Incentives change how we think

That is the paper’s subtitle, the title is “An Offer You Can’t Refuse,” and that is the job market paper (pdf) of Sandro Ambuehl of Stanford University.  I found this to be the most interesting job market paper of the year, noting that “most interesting” and “best” are not synonymous, that said I found the quality to be very high too.  The main point is that having commercial economic incentives in place causes us to perceive new information in more positive-sum terms than otherwise would be the case, or at least that is how I interpret his results.

Here is the abstract:

Around the world there are laws that severely restrict incentives for many transactions, such as living kidney donation, even though altruistic participation is applauded. Proponents of such legislation fear that undue inducements would be coercive; opponents maintain that it merely prevents mutually beneficial transactions. Despite the substantial economic consequences of such laws, empirical evidence on the proponents’ argument is scarce. I present a simple model of costly information acquisition in which incentives skew information demand and thus expectations about the consequences of participation. In a laboratory experiment, I test whether monetary incentives can alter subjects’ expectations about a highly visceral aversive experience (eating whole insects). Indeed, higher incentives make subjects more willing to participate in this experience at any price. A second experiment explicitly shows in a more stylized setting that incentives cause subjects to perceive the same information differently. They make subjects systematically more optimistic about the consequences of the transaction in a way that is inconsistent with Bayesian rationality. Broadly, I show that important concerns by proponents of the current legislation can be understood using the toolkit of economics, and thus can be included in cost-benefit analysis. My work helps bridge a gap between economists on the one hand, and policy makers and ethicists on the other.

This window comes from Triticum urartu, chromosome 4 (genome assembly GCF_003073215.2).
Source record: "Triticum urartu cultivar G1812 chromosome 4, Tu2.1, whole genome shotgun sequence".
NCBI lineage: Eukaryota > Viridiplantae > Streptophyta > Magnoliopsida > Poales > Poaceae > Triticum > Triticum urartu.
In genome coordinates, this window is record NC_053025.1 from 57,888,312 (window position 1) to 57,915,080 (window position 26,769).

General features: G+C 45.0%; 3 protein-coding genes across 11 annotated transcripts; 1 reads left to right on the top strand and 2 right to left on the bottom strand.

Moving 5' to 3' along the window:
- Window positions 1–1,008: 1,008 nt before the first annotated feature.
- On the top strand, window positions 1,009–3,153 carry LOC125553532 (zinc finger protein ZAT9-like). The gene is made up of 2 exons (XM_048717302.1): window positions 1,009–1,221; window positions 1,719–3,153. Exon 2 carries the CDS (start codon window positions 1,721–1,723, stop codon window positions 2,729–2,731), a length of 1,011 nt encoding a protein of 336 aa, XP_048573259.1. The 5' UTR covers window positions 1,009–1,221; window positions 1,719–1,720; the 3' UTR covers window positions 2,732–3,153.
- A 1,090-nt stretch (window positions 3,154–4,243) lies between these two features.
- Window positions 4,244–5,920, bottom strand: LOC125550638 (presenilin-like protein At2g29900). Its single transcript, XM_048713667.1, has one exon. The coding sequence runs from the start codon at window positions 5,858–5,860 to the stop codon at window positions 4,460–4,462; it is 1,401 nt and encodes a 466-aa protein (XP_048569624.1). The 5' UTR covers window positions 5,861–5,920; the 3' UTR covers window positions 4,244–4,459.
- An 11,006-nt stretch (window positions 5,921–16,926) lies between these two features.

Of course it also can be said that incentives make individuals less Bayesian in their orientation.  I say who needs Bayesians anyway?  Society is built on a certain faith we all have in the benefits from cooperating with others.  When you know you might be paid to eat an insect, you sample more “yum-pro-insect” propaganda, and you interpret it more favorably.  Furthermore subjects do not in advance predict these self-persuasion effects.  So “bait and switch” marketing techniques may succeed in warming individuals up to ideas, even if the promised prize is eventually yanked.

In any case, how can you not love a paper which has, on p.4, the following sentence: “In the first experiment I use cash to induce subjects to eat whole insects, including silkworm pupae, mealworms, and various species of crickets.”

With or without chili sauce?  The future of commercial society may depend on it.

I enjoyed this sentence too, from p.18:

Participants cannot be forced to ingest insects.

Here is Sandro writing with Muriel Niederle and Al Roth in the AER on the moral plausibility of strong incentives.


Incentives matter.

Huh. Neat. This runs contrary to, e.g., Frey and Olberholtzer-Gee, on payments reducing acceptance of negative externalities (relative to being asked to 'grin and bear it', as it were). The situations are quite different, though. I wonder under what circumstances outside of the lab this would best apply.